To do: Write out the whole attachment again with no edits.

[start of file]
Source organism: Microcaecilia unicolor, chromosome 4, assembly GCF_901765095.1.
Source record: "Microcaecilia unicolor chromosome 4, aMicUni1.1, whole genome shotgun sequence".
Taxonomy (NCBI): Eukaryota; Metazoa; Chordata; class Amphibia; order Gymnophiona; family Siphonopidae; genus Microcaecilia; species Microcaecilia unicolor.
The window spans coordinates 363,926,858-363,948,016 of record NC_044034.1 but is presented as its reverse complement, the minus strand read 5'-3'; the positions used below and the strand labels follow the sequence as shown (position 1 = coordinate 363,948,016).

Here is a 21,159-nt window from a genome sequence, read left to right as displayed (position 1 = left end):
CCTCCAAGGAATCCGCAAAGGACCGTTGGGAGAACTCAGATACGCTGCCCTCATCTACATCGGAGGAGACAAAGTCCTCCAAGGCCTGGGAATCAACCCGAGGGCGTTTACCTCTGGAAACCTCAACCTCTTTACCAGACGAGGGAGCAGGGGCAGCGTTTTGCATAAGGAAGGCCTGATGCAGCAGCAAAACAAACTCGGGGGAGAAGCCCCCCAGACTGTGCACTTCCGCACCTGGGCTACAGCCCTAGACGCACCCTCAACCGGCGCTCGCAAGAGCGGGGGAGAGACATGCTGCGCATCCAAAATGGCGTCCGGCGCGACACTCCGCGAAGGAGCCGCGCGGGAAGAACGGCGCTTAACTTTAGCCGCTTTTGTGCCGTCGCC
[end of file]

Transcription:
Source organism: Microcaecilia unicolor, chromosome 4, assembly GCF_901765095.1.
Source record: "Microcaecilia unicolor chromosome 4, aMicUni1.1, whole genome shotgun sequence".
Taxonomy (NCBI): Eukaryota; Metazoa; Chordata; class Amphibia; order Gymnophiona; family Siphonopidae; genus Microcaecilia; species Microcaecilia unicolor.
The window spans coordinates 363,926,858-363,948,016 of record NC_044034.1 but is presented as its reverse complement, the minus strand read 5'-3'; the positions used below and the strand labels follow the sequence as shown (position 1 = coordinate 363,948,016).

Here is a 21,159-nt window from a genome sequence, read left to right as displayed (position 1 = left end):
CCTCCAAGGAATCCGCAAAGGACCGTTGGGAGAACTCAGATACGCTGCCCTCATCTACATCGGAGGAGACAAAGTCCTCCAAGGCCTGGGAATCAACCCGAGGGCGTTTACCTCTGGAAACCTCAACCTCTTTACCAGACGAGGGAGCAGGGGCAGCGTTTTGCATAAGGAAGGCCTGATGCAGCAGCAAAACAAACTCGGGGGAGAAGCCCCCCAGACTGTGCACTTCCGCACCTGGGCTACAGCCCTAGACGCACCCTCAACCGGCGCTCGCAAGAGCGGGGGAGAGACATGCTGCGCATCCAAAATGGCGTCCGGCGCGACACTCCGCGAAGGAGCCGCGCGGGAAGAACGGCGCTTAACTTTAGCCGCTTTTGTGCCGTCGCC